While advances in technology have forever transformed and streamlined commercial and administrative processes, they also provides more opportunities for criminals to steal from unsuspecting victims. Tech-savvy thieves can use a person’s identifiers (such as social security and credit card numbers) to commit fraud and other crimes. The Federal Trade Commission estimates that about 9 million Americans have their identities stolen annually. Where once criminals were limited to physically stealing wallets and dumpster-diving for carelessly disposed information, they now have phishing (the use of scam emails), skimming (using devices to pick up information from swiped cards), and pretexting (the use of scam text messages) at their disposal.
Though having your identity stolen can have disastrous consequences, it’s important not to panic. After learning about a theft or impersonation, a person should immediately file a report with the police, obtain a credit report if necessary, and contact the your credit agency, bank, or post office.
In New Jersey, the crime of identity theft is covered by N.J.S.A. 2C:21-17, which punishes wrongful impersonation. Illegal acts that fall under this law include impersonating another person (such as signing as that person), assuming a fabricated or stolen identity (for purposes such as obtaining unauthorized funds or licenses), and assisting another person in committing one of the various forms of identity theft. Punishment can range from a combination of fines and prison time, the severity depending on the amount of money stolen and the number of victims.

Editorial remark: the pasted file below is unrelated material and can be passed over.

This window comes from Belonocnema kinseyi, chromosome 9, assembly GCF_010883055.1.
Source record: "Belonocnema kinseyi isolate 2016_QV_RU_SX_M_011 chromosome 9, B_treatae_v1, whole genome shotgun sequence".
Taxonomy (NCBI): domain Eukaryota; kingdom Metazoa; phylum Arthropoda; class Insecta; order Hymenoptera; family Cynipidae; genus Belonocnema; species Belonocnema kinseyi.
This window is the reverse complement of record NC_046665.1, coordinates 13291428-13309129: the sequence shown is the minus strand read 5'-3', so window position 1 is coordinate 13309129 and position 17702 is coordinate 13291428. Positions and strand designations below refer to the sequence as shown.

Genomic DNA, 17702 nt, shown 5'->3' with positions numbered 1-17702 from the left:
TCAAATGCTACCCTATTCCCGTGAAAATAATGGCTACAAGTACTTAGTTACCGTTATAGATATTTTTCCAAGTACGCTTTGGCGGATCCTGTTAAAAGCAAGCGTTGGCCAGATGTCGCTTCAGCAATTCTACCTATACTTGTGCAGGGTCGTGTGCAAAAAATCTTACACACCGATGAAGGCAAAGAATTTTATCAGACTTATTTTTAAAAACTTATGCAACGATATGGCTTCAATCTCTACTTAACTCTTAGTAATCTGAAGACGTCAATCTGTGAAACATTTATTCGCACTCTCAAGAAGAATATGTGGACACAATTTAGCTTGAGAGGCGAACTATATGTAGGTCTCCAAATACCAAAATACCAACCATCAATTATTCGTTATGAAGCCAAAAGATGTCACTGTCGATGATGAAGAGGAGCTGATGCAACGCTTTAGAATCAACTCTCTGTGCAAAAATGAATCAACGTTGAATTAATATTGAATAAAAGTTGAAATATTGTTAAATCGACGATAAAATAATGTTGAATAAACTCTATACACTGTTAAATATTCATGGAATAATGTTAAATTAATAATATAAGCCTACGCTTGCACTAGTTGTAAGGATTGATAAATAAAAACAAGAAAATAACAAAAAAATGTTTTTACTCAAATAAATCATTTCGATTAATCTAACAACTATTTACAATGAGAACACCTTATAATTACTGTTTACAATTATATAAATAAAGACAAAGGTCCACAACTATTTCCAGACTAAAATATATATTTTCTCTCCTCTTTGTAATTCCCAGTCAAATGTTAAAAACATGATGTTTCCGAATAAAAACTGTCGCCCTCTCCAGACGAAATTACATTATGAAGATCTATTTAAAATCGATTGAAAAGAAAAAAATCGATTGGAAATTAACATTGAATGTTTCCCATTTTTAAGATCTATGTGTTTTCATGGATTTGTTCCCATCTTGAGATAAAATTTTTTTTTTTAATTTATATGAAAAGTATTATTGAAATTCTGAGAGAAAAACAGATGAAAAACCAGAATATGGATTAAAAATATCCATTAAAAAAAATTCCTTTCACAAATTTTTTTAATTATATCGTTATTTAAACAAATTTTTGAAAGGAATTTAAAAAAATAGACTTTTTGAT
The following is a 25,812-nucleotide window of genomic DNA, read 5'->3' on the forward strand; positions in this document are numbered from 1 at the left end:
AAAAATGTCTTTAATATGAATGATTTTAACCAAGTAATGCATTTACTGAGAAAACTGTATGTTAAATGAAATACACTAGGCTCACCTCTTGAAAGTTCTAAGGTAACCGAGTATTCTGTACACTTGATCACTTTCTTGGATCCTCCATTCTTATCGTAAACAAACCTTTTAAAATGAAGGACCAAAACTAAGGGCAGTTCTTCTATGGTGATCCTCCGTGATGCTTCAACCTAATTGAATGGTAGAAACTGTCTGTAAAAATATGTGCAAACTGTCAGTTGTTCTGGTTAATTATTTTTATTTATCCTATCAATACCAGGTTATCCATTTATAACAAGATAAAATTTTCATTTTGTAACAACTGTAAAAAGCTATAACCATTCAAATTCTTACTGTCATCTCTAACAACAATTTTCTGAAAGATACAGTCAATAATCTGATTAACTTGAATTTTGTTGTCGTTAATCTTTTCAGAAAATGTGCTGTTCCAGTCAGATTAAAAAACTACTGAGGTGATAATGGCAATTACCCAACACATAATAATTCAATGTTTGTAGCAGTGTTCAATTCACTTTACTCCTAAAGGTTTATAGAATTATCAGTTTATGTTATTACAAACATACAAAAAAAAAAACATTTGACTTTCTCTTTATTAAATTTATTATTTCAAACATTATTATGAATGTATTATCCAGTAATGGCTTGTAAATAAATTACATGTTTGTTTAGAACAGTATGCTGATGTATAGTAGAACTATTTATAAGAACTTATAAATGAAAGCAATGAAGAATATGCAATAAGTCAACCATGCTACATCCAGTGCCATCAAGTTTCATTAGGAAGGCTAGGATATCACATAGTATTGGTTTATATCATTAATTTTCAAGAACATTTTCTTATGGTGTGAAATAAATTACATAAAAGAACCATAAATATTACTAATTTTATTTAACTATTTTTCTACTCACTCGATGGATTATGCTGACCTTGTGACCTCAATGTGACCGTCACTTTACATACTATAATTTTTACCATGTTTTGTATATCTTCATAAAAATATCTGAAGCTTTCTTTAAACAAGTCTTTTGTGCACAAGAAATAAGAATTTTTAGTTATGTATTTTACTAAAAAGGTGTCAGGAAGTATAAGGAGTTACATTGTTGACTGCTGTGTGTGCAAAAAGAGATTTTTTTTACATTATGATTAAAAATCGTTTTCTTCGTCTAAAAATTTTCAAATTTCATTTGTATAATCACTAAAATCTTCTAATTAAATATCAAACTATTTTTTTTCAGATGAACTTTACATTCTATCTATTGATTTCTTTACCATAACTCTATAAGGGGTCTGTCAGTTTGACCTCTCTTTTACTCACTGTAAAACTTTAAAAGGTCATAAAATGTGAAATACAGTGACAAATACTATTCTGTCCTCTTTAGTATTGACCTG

Also, victims can get triple damages and lawyers and court fees. But the best ways to avoid the costs and stress of recovering from the aftermath of identity theft is to ensure that it doesn’t happen in the first place. Carefully dispose of all confidential information by shredding it. Keep updated records of all financial transactions, and contact the proper authorities the moment an unauthorized activity is spotted. Other laws like the New Jersey Identity Prevention Act also protect people by requiring companies to notify all customers if there’s been an information breach. You may want to check from time to time with your bank and other holders of your private information. To fight identity threats, awareness is one of the most valuable weapons. Loree Varella, Rutgers School of Law Newark candidate for a JD degree in May 2016 collaborated with me on this blog. She is Associate Editor of the Rutgers Computer and Technology Law Journal and Managing Research Editor of that publication.